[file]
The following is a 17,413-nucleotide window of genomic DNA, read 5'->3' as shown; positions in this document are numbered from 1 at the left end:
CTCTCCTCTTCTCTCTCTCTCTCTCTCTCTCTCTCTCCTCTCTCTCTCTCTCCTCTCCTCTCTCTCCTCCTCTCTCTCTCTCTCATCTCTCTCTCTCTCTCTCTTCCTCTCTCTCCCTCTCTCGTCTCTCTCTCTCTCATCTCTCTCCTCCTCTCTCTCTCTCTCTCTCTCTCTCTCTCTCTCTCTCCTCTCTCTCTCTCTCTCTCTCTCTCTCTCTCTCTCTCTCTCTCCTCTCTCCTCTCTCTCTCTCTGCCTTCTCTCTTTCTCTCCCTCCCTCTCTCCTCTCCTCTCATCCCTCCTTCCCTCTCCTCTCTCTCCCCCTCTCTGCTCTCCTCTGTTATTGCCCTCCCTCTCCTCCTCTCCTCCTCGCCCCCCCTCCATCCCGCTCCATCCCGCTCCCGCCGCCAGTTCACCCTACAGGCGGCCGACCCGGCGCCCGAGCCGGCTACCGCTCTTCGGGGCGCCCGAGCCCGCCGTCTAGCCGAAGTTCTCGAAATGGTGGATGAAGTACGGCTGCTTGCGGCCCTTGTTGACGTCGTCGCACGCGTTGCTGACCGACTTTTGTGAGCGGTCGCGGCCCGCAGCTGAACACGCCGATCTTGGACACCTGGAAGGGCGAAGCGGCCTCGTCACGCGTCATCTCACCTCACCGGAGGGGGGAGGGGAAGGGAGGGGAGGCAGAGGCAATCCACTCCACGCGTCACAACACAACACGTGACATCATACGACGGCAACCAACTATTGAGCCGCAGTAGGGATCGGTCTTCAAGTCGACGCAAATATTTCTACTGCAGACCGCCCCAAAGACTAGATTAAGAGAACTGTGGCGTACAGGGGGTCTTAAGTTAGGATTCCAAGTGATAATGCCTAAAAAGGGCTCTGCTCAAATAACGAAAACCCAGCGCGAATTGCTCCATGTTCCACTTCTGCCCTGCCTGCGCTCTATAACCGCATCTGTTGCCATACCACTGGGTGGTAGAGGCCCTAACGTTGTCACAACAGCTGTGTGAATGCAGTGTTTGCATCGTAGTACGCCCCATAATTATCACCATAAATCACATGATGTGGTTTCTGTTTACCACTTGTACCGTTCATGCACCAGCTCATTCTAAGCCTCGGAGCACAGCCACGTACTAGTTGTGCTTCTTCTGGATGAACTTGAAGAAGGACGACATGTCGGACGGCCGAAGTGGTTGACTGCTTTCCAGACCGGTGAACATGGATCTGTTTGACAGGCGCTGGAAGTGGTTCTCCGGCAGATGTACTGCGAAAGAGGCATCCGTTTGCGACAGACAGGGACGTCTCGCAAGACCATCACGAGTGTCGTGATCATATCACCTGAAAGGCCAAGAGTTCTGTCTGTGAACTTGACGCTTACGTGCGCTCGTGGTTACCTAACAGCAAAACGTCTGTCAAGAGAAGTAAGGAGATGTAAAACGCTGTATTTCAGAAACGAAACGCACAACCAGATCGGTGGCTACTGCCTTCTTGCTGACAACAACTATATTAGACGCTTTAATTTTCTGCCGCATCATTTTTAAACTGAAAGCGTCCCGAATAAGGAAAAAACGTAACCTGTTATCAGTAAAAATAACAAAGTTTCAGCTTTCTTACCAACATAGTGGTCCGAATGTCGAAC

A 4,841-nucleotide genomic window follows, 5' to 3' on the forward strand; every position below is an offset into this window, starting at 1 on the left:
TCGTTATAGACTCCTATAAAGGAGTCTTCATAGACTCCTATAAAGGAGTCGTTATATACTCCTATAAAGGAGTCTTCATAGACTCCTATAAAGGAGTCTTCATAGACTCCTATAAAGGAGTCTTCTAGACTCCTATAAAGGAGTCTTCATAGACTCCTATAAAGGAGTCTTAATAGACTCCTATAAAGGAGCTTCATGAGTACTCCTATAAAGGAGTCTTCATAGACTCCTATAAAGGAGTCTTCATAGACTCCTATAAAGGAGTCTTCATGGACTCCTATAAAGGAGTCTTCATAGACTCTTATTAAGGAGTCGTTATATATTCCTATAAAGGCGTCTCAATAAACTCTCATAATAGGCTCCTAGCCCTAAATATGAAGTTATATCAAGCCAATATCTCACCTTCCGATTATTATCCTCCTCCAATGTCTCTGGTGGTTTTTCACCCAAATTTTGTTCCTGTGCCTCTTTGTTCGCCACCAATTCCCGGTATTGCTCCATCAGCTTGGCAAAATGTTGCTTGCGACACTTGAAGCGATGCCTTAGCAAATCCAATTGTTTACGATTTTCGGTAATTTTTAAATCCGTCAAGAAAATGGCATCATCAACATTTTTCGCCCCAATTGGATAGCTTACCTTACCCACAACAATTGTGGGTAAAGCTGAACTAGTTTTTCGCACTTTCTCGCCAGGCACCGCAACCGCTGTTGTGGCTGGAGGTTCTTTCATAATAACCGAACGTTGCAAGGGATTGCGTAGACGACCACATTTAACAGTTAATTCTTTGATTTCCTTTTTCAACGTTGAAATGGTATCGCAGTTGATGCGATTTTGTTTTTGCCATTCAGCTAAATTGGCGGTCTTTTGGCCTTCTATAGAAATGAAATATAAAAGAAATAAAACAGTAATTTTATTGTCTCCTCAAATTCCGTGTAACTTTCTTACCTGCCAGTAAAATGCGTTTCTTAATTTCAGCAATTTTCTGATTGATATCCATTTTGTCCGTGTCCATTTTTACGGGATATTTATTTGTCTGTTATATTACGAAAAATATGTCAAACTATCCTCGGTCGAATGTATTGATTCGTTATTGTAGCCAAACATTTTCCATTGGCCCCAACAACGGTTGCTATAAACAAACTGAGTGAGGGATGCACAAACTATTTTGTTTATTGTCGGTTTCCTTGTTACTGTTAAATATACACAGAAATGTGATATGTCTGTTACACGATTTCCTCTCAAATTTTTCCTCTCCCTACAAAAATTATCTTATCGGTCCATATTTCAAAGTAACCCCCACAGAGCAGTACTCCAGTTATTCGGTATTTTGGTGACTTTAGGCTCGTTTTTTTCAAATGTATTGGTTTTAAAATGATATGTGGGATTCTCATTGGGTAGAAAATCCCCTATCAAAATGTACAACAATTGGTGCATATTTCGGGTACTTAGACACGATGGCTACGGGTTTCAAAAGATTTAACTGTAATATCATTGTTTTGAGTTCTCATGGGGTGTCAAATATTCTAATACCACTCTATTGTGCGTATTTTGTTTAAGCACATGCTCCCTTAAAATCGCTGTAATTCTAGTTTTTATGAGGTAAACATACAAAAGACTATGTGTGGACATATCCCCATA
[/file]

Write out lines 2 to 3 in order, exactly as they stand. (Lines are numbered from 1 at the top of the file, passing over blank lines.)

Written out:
CTCTCCTCTTCTCTCTCTCTCTCTCTCTCTCTCTCTCCTCTCTCTCTCTCTCCTCTCCTCTCTCTCCTCCTCTCTCTCTCTCTCATCTCTCTCTCTCTCTCTCTTCCTCTCTCTCCCTCTCTCGTCTCTCTCTCTCTCATCTCTCTCCTCCTCTCTCTCTCTCTCTCTCTCTCTCTCTCTCTCTCTCCTCTCTCTCTCTCTCTCTCTCTCTCTCTCTCTCTCTCTCTCTCCTCTCTCCTCTCTCTCTCTCTGCCTTCTCTCTTTCTCTCCCTCCCTCTCTCCTCTCCTCTCATCCCTCCTTCCCTCTCCTCTCTCTCCCCCTCTCTGCTCTCCTCTGTTATTGCCCTCCCTCTCCTCCTCTCCTCCTCGCCCCCCCTCCATCCCGCTCCATCCCGCTCCCGCCGCCAGTTCACCCTACAGGCGGCCGACCCGGCGCCCGAGCCGGCTACCGCTCTTCGGGGCGCCCGAGCCCGCCGTCTAGCCGAAGTTCTCGAAATGGTGGATGAAGTACGGCTGCTTGCGGCCCTTGTTGACGTCGTCGCACGCGTTGCTGACCGACTTTTGTGAGCGGTCGCGGCCCGCAGCTGAACACGCCGATCTTGGACACCTGGAAGGGCGAAGCGGCCTCGTCACGCGTCATCTCACCTCACCGGAGGGGGGAGGGGAAGGGAGGGGAGGCAGAGGCAATCCACTCCACGCGTCACAACACAACACGTGACATCATACGACGGCAACCAACTATTGAGCCGCAGTAGGGATCGGTCTTCAAGTCGACGCAAATATTTCTACTGCAGACCGCCCCAAAGACTAGATTAAGAGAACTGTGGCGTACAGGGGGTCTTAAGTTAGGATTCCAAGTGATAATGCCTAAAAAGGGCTCTGCTCAAATAACGAAAACCCAGCGCGAATTGCTCCATGTTCCACTTCTGCCCTGCCTGCGCTCTATAACCGCATCTGTTGCCATACCACTGGGTGGTAGAGGCCCTAACGTTGTCACAACAGCTGTGTGAATGCAGTGTTTGCATCGTAGTACGCCCCATAATTATCACCATAAATCACATGATGTGGTTTCTGTTTACCACTTGTACCGTTCATGCACCAGCTCATTCTAAGCCTCGGAGCACAGCCACGTACTAGTTGTGCTTCTTCTGGATGAACTTGAAGAAGGACGACATGTCGGACGGCCGAAGTGGTTGACTGCTTTCCAGACCGGTGAACATGGATCTGTTTGACAGGCGCTGGAAGTGGTTCTCCGGCAGATGTACTGCGAAAGAGGCATCCGTTTGCGACAGACAGGGACGTCTCGCAAGACCATCACGAGTGTCGTGATCATATCACCTGAAAGGCCAAGAGTTCTGTCTGTGAACTTGACGCTTACGTGCGCTCGTGGTTACCTAACAGCAAAACGTCTGTCAAGAGAAGTAAGGAGATGTAAAACGCTGTATTTCAGAAACGAAACGCACAACCAGATCGGTGGCTACTGCCTTCTTGCTGACAACAACTATATTAGACGCTTTAATTTTCTGCCGCATCATTTTTAAACTGAAAGCGTCCCGAATAAGGAAAAAACGTAACCTGTTATCAGTAAAAATAACAAAGTTTCAGCTTTCTTACCAACATAGTGGTCCGAATGTCGAAC

A 4,841-nucleotide genomic window follows, 5' to 3' on the forward strand; every position below is an offset into this window, starting at 1 on the left: